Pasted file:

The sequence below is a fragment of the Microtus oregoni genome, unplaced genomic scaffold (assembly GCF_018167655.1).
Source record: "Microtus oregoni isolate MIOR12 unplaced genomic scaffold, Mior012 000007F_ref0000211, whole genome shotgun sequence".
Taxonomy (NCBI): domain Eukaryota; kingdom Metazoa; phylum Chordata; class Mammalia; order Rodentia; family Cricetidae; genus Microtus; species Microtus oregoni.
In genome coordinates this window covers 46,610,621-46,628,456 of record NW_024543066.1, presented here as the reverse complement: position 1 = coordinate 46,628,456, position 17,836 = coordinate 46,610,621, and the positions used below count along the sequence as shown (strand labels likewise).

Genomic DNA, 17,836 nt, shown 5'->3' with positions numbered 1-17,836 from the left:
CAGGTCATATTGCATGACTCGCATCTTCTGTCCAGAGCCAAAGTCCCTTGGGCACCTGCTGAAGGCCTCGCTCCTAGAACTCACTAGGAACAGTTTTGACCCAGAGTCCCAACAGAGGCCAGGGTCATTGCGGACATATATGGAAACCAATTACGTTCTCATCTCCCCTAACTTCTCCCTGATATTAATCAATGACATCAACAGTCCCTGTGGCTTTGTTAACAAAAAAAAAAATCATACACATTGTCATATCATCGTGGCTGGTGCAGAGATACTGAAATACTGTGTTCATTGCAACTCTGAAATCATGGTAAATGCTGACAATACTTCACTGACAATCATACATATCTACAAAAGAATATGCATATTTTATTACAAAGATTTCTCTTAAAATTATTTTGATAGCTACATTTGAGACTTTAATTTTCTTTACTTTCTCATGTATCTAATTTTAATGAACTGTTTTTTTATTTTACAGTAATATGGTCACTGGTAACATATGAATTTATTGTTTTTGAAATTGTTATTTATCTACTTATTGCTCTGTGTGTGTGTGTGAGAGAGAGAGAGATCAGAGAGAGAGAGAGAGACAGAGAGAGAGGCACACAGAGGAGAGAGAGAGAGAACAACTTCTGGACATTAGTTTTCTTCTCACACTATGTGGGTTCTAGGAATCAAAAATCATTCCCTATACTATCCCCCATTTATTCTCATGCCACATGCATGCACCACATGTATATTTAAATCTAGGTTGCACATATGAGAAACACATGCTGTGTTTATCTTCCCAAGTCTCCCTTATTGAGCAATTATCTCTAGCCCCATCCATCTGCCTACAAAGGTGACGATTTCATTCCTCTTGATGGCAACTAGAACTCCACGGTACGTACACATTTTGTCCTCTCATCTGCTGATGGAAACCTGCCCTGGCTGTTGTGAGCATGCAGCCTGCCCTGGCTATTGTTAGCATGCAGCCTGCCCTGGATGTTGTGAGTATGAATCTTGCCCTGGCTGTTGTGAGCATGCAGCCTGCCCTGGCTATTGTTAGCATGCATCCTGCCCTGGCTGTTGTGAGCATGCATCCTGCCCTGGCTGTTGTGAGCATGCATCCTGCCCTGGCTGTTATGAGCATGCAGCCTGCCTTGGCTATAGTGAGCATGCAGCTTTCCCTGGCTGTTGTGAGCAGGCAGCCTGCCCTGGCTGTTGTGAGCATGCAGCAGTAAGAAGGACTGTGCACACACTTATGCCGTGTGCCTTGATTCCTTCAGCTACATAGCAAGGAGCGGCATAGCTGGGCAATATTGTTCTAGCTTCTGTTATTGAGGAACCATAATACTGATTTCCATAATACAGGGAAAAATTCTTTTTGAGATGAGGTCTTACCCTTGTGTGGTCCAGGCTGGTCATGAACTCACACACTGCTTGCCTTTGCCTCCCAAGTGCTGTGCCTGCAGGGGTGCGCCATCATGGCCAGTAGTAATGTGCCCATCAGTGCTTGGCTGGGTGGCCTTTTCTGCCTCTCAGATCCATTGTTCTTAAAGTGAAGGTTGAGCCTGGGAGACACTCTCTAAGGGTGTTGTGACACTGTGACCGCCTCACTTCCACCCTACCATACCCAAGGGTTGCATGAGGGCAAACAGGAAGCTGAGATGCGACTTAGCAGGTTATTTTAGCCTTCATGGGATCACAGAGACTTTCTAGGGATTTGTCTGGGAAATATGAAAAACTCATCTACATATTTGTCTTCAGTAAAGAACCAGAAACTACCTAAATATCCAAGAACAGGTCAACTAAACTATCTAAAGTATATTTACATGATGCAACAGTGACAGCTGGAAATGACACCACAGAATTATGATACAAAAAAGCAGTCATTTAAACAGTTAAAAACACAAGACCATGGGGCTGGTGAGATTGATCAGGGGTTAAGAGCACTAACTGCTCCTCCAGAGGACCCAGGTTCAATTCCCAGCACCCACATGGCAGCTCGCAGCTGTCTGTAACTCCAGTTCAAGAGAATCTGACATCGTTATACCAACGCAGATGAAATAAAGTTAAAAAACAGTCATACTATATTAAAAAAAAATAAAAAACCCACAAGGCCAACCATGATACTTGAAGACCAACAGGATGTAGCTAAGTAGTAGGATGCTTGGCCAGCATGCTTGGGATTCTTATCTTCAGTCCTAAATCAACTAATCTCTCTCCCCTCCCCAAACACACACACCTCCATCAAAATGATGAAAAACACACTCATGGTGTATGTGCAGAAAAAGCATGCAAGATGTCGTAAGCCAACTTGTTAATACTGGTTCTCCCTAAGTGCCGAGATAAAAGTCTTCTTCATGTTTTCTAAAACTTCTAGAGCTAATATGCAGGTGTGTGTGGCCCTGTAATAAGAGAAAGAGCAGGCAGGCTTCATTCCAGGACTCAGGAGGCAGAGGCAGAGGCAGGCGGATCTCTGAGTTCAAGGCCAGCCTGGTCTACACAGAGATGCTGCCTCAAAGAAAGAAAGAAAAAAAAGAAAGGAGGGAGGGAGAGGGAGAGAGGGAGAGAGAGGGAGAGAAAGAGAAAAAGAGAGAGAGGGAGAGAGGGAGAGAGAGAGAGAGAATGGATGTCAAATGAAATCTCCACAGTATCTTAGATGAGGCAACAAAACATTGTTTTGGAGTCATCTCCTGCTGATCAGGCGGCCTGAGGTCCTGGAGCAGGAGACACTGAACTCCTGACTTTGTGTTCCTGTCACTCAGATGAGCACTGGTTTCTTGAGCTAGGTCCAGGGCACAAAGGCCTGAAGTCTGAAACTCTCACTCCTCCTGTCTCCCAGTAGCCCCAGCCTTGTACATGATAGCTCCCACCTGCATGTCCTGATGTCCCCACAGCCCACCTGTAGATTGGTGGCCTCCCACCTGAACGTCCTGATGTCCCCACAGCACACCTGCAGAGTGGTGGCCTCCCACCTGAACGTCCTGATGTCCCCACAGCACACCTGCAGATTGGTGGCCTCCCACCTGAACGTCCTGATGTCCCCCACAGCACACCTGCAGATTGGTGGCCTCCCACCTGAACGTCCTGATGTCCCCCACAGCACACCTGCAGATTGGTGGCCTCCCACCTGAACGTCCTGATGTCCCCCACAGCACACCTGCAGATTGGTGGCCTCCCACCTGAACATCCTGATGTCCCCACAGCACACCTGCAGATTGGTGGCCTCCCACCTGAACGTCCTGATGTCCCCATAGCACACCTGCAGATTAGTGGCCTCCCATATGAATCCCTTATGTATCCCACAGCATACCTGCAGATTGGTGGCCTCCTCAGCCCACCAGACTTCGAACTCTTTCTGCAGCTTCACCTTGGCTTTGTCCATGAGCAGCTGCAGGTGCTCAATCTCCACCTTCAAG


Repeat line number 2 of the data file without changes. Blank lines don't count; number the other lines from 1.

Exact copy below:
Source record: "Microtus oregoni isolate MIOR12 unplaced genomic scaffold, Mior012 000007F_ref0000211, whole genome shotgun sequence".